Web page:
Mountain Home Range facts for kids
Quick facts for kidsMountain Home Range
The range at sunset, from the northwest
|Elevation||9,480 ft (2,890 m)|
|Length||25 mi (40 km) N/S|
|Width||23 mi (37 km) E/W|
|Area||424 sq mi (1,100 km2)|
The Mountain Home Range is a north-south trending mountain range in western Beaver County in southwest Utah, United States. It is part of the Basin and Range Province. It is bound by Hamlin Valley to the west, Snake Valley (part of this area known as Antelope Valley on some maps) to the north, Pine Valley to the east, and trends into the Indian Peak Range to the south. Collectively, the Mountain Home Range and Indian Peak Range are known as the Needle Mountains due to their jagged nature.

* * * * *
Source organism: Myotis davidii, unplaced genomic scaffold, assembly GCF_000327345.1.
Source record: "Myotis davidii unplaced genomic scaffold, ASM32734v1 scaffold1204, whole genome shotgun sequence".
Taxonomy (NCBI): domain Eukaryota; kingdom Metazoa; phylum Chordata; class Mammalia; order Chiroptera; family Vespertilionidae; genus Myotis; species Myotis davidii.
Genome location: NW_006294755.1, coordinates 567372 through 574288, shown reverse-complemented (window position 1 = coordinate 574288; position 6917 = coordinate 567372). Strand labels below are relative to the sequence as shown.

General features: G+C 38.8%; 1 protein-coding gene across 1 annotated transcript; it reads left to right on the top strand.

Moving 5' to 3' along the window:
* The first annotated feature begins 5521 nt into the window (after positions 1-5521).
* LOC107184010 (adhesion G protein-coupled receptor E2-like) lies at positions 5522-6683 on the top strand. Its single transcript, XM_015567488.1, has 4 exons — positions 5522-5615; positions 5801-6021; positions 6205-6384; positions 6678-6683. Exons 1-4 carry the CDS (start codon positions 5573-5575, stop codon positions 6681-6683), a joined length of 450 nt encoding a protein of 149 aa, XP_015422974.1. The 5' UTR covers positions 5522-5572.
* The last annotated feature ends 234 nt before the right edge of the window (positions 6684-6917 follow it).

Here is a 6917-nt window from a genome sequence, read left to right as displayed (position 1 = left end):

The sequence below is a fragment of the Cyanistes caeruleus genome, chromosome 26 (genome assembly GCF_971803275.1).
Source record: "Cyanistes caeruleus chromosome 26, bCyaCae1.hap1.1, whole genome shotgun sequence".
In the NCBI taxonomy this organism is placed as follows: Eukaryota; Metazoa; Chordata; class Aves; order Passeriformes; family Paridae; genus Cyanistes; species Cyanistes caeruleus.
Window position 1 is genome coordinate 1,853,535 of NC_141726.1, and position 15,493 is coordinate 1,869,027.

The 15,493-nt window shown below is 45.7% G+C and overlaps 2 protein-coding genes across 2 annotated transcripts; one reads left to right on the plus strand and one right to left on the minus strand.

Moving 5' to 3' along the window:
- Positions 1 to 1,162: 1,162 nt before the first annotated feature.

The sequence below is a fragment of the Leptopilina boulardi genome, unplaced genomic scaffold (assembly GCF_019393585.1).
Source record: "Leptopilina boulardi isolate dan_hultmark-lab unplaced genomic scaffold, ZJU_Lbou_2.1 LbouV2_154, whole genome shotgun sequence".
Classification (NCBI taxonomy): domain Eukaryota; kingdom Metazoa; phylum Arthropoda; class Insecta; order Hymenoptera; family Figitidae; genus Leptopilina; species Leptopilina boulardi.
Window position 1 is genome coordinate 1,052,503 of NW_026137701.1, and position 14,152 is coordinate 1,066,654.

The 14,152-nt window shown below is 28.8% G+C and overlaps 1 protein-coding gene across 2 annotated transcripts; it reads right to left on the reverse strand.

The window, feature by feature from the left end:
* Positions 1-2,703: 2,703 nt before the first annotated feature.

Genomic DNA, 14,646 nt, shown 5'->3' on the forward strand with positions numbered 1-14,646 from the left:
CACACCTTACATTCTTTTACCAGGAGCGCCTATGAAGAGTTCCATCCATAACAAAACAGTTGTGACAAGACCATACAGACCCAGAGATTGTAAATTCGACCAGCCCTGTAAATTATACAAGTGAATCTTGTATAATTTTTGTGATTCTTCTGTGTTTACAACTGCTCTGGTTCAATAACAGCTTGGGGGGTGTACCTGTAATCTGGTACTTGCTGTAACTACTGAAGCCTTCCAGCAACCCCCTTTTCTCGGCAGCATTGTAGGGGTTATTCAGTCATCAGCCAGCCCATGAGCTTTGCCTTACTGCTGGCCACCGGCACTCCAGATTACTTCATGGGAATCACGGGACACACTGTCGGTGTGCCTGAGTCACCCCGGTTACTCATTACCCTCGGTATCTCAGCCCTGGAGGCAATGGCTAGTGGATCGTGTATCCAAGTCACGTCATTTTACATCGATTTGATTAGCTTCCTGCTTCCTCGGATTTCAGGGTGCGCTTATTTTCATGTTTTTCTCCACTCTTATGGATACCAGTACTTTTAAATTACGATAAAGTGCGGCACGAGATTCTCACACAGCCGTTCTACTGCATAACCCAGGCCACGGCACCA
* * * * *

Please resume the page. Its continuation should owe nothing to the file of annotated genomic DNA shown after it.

The highest peak in the range, known simply as the 'Needle benchmark,' is 9,480 feet (2,890 m) tall.
The range is very uncommonly used by humans, and is more known for wildlife and wild horses.
The northern part of the range is made of Paleozoic carbonate rocks which are part of a long structural trend of rocks that go through the Burbank Hills, Conger Range, and Confusion Range. This is highlighted by a massive (30 by 50 mile) syncline. The southern part of the range is made of mid-Tertiary ignimbrites from the Indian Peak Caldera Complex.
Mountain Home Range Facts for Kids. Kiddle Encyclopedia.